[(essay date summer 1964) In the following essay, Ratner explores the theme of suffering as a means to regeneration and enlightenment in Malamud's fiction, including The Assistant,The Magic Barrel,The Natural, and A New Life.]
American fiction in the last decade has been marked by a particular kind of asocial novel in which the central figure is a twentieth century isolato, understandably preoccupied with preserving his individuality from the abstract labels which categorize him into invisibility. The critics have varied in their reaction to this tendency: the symbol-hunting technicians of the novel having exhausted almost all early fiction have expanded their efforts to include the hidden myths in current fiction, while the traditionalists have bemoaned the sad state of the novel. The latter, especially, have assumed that if the circumstantial reality, the detailed actuality of the commonplace, is too compressed or too disciplined to conform to theme, the heart of the novel is reduced to a pulse beat.1 But some writers have ignored warnings that they are writing in a minor mode, that their connection with social reality is elusive, and have continued to create important fiction. One of these writers is Bernard Malamud. By means of his moral sensibility and ironic perception, Bernard Malamud has avoided the pitfalls of self-conscious sentimentality, sterile mythmaking or limited topical reality.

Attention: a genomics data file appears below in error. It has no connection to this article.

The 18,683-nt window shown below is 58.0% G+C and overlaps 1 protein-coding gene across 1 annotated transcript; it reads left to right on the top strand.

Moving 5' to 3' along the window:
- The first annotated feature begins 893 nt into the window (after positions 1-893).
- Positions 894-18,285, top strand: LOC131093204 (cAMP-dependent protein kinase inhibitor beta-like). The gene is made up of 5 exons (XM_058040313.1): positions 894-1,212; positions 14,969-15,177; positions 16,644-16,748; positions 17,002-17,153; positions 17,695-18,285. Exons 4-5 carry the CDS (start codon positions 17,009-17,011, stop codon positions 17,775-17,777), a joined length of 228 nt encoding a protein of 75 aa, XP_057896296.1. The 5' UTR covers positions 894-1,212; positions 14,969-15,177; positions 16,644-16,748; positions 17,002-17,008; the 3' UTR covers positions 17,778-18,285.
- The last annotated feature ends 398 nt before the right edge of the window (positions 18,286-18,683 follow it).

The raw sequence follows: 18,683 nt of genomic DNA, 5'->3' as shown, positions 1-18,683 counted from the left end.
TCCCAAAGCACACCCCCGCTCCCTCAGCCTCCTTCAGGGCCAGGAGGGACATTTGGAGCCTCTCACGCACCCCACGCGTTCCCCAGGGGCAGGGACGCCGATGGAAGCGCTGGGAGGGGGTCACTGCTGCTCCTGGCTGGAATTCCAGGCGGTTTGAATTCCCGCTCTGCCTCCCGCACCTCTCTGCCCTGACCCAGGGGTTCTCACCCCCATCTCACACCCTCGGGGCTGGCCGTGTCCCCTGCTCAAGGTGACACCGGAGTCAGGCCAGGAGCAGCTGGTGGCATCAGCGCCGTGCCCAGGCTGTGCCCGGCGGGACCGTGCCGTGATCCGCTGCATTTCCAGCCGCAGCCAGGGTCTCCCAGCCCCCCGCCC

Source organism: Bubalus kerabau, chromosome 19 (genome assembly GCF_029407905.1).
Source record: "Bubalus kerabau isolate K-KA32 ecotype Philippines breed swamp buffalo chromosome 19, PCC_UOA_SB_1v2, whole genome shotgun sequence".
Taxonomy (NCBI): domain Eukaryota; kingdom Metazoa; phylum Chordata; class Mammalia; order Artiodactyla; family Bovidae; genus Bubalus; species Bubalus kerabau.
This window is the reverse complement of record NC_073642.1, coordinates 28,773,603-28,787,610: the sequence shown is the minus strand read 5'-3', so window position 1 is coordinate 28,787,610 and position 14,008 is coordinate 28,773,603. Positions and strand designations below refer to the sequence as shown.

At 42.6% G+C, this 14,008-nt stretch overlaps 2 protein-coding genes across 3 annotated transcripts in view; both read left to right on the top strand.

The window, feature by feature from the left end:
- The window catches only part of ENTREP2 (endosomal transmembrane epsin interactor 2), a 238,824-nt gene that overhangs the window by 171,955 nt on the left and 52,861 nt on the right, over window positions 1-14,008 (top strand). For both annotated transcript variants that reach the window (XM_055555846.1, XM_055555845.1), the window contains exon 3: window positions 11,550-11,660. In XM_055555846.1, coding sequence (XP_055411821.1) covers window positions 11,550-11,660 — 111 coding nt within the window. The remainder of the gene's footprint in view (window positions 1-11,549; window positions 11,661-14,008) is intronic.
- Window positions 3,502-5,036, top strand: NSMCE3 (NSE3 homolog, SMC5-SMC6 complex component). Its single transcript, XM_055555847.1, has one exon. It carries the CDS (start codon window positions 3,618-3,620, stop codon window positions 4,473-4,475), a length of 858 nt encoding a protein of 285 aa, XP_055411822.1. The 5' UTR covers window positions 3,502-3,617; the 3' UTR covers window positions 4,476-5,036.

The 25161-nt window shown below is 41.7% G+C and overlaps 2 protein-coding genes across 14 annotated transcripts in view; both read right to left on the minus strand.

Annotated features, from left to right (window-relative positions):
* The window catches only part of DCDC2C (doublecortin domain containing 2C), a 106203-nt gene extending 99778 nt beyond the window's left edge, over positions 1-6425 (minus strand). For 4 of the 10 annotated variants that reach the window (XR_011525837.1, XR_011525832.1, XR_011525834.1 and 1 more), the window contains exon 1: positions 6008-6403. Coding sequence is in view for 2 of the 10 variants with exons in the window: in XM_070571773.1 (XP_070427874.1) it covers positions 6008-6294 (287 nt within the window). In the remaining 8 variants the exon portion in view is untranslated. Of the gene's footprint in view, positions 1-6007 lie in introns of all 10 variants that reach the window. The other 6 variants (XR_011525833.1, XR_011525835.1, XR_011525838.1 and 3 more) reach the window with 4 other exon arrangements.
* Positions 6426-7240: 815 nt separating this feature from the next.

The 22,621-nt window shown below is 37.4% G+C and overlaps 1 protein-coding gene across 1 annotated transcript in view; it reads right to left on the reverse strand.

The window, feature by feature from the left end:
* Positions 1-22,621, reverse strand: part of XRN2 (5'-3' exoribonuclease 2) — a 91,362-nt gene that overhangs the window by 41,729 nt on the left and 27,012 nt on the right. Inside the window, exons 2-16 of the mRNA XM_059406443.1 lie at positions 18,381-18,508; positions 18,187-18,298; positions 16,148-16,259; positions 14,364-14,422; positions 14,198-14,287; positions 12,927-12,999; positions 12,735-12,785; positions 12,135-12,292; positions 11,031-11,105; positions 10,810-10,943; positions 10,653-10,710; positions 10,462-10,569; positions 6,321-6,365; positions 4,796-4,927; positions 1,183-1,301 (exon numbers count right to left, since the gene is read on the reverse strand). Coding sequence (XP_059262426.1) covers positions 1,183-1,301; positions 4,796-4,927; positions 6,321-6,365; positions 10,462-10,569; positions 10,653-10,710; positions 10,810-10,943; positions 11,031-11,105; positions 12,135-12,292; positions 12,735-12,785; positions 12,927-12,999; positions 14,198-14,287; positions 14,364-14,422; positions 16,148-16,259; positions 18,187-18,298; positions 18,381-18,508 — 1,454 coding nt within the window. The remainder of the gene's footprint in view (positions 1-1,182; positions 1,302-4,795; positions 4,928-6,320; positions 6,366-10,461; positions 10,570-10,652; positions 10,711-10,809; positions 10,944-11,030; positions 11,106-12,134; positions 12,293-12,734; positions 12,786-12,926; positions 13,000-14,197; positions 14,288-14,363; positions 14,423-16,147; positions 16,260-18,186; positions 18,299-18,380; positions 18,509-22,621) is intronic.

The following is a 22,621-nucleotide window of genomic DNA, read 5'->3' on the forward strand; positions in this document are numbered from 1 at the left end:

The general theme of Malamud's work is the humanistic value of suffering as a way towards man's ennoblement and enlightenment; in his best work he complements his tragic view with a fine comic sense. In his earlier fiction, Malamud's introspective, alienated, querulous heroes redeem their lives on baseball diamonds, in grocery stores and Italian art galleries; in his latest novel, A New Life, and in Idiots First, his new short story collection, he enlarges his subject matter and technique but without sacrificing his consistent tragic-comic style.
There have been a number of critical articles discussing Malamud's characterizations, themes and style; with one exception,2 they have generally considered Malamud as a good but apparently static writer, with a rather limited range. Neither his themes of redemption and responsibility nor his style have been examined in the light of his growth as a writer. But it is by means of his particular style that Malamud preserves his fiction--which more often than not deals with commonplace persons in pathetic situations--from cliches in incident and character. This is partly because he writes with the directness and simplicity of the folkstoryteller, but mostly because his expression is contingent on his ironic view of reality. The irony is often achieved by juxtaposing realistic description with fantastic incidents, or poetic imagery with ordinary occurrences. The value of such a poetic technique, not just as a means of compression, but also to underscore ironic tensions in incident, is clear in Malamud's The Assistant (1957) and in his first collection of short stories, The Magic Barrel (1958).
In The Assistant, Malamud sets his action within a slum, a limited world separate from the rest of the city. One can make an...